A couple of days after BTDC ended, I got several emails. Despite my mishaps, on the whole, my students loved the class. It was good and helpful and it brought them closer to their paths and purposes in the world. Yes, I screwed up along the way. But I owned it. And I tried to share and apologize and move on with honesty and integrity. I learned a hell of a lot about what NOT to do.

Today, a friend told me that last year, she was inspired to create her own e-course because of me. Because she’d watched me show up, imperfectly, and sort things out as I went. What the what? I thought I was just failing!

And I thought I couldn’t teach e-courses because I wasn’t good at it. I could have left it at that. Honestly, that would have been fine. There are a lot of other ways for me lead a happy and fulfilling life as an entrepreneur/writer that don’t involve online meetings and Facebook groups.


When the time came and I felt that divine tug to teach a second round of my Lent e-course, I was ready. I knew I could get through it because I had learned so much, and honestly I couldn’t screw up as bad as I did with BTDC.

And I made one crucial decision in the plotting of Be that changed everything.

I decided not to push.

I knew I wanted a theme, but I wasn’t sure what it was. Instead of brainstorming my ass off, which is just as ridiculous as it sounds, I let it go. I trusted that the right idea would come when it was ready.

And it did:

Sabbath. Radical Rest. What it looks like to sit down before you get to the point where you fall, fully dressed, into bed at 6pm and sleep until the next day.

And then a second idea presented itself: What if I ask other artists to help me teach? So I did, and they said yes and the rest is becoming historical. Can I just gush for a minute? We are halfway through the class. Bianca, Jamie, Jennifer, and Nicole have all led (and are leading) classes that are changing the way we think about ourselves, our shame, the way we look at the world, the way look at our own bodies, and so much more. And I have no doubt that the weeks that Jenipher, Elora, and Tara teach are going to blow our minds even further (for more info on these amazing teachers, check out their bios here).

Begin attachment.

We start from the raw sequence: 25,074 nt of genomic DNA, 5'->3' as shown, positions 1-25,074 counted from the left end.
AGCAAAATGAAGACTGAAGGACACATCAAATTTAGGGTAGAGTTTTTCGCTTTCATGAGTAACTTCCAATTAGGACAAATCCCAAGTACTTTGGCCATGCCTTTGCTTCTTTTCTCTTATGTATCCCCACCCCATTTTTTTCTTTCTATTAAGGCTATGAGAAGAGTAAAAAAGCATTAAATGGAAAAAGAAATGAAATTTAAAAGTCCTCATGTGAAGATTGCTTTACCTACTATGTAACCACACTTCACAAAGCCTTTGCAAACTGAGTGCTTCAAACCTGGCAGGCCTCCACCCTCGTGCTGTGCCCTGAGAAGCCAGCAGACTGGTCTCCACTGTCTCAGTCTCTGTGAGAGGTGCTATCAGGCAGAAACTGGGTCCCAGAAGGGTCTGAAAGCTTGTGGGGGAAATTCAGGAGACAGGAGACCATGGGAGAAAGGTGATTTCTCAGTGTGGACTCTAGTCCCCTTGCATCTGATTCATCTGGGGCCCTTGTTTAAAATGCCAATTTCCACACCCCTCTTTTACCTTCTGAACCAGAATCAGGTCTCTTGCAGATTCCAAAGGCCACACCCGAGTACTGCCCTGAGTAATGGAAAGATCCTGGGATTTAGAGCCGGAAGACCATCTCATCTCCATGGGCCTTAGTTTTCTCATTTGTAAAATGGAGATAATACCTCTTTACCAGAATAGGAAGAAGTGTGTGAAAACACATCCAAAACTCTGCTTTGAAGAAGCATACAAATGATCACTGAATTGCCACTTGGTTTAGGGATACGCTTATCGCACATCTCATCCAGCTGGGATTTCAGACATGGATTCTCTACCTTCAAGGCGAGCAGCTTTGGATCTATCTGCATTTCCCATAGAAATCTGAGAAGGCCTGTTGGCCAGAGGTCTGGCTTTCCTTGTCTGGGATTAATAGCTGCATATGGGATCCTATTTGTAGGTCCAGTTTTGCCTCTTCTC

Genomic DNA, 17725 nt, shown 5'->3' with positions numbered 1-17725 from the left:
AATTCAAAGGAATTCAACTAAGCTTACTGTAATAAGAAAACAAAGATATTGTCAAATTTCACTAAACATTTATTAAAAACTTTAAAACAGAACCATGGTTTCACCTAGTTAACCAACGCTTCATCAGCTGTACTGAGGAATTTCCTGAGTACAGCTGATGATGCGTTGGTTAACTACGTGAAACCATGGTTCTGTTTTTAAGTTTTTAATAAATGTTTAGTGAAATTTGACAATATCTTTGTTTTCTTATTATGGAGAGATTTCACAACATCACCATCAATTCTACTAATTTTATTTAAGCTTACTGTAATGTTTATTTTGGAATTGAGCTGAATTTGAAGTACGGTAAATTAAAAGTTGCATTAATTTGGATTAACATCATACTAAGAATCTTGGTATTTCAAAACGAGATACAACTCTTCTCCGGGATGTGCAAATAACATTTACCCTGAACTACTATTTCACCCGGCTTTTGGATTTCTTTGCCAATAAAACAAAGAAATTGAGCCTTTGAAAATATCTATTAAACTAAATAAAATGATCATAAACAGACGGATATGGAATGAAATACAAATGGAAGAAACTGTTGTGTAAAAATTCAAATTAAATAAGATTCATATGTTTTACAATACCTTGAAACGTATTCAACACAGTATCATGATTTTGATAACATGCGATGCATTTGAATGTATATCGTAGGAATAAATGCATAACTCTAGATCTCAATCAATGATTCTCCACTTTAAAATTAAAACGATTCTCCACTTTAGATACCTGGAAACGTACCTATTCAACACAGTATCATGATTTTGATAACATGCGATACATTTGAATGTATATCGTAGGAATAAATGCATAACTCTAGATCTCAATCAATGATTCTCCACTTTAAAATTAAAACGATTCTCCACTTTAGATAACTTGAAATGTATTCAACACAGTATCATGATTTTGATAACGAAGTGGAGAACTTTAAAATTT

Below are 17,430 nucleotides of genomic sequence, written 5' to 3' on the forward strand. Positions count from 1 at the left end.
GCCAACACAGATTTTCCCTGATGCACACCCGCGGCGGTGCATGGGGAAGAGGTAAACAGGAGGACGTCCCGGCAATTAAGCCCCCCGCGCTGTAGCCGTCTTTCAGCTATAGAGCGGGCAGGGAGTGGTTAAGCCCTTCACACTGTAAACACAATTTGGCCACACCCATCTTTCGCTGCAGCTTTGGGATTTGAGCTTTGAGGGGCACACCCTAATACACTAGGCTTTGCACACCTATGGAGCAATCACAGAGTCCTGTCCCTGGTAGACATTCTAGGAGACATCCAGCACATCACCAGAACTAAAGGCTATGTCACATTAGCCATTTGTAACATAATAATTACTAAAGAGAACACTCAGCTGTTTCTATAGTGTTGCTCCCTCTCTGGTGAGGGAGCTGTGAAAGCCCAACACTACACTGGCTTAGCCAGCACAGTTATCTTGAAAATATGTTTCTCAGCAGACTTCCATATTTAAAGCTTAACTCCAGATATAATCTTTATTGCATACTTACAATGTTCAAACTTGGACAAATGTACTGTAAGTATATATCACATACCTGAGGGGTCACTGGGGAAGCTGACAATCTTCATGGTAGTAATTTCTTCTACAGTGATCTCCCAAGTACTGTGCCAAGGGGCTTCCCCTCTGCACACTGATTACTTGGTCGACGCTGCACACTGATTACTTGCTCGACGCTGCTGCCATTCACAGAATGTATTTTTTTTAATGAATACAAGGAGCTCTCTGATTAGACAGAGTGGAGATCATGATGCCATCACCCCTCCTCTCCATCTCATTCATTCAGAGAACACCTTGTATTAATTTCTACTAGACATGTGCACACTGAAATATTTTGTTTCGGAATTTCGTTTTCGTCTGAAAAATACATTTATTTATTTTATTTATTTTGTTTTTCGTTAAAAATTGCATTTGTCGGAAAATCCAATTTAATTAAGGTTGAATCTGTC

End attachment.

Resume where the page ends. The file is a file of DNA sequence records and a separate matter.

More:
This whole thing, it feels held. Like God is excited that we’re beginning to see ourselves the way God sees us. That we’re beginning to let go of the striving, the lists, and the lies, and just . . . BE.

Unique. Beautiful. Called. Cloud-Spotters. Here.

BTDC felt like pushing a boulder up a mountain. Be feels like being pulled into a magical, sparkling whirlwind, where, in spite of the chaos, you just know you can trust the Movement.

And I find myself asking, is this really an e-course? Is this really my job? I have to pinch myself to make sure I’m not dreaming.

But, you know what? Want to know something horrible and wonderful at the exact same time? If I hadn’t made those mistakes with BTDC, if I hadn’t pushed, and then, if I HAD given up. If I had kept the vow I made to myself to never teach another e-course again . . . none of this would exist.

Last week, I pulled together all of the pieces of the stories I’ve been writing toward my forthcoming book, Permission To Glow. Y’all . . . 75,000 WORDS. That’s insane!

I had no idea. Honestly, when I realized how much it was, I was tempted to downplay it. A lot of them are morning pages. Some of them are posts and emails I wrote. They don’t all count. I’ll have to throw away at least half, if not more. And I still have a crapload to write.

But you know what, FUNK THAT.

I started edited the other day and, I had to admit, it’s pretty freaking good! Here’s a little piece:

Who cares? No, really. Who? Who cares about your dream? Who cares if you give yourself permission? Do you? That’s important. Listen, harsh truth: If you don’t care about your dream, no one else will. You can go on about your life and get by and, sure, there might be a few people who grieve the lost potential. But honestly, if you don’t make it a priority to find the reason you were put on this earth, not many people are going to notice.

The thing is, if you are dreaming big, your dream is likely to affect a lot of people. There’s the paradox.

No one would have cared if JK Rowling had not written the series in her head. But if Harry Potter suddenly disappeared today, 400 million people would be devastated.

Show people what they’re missing.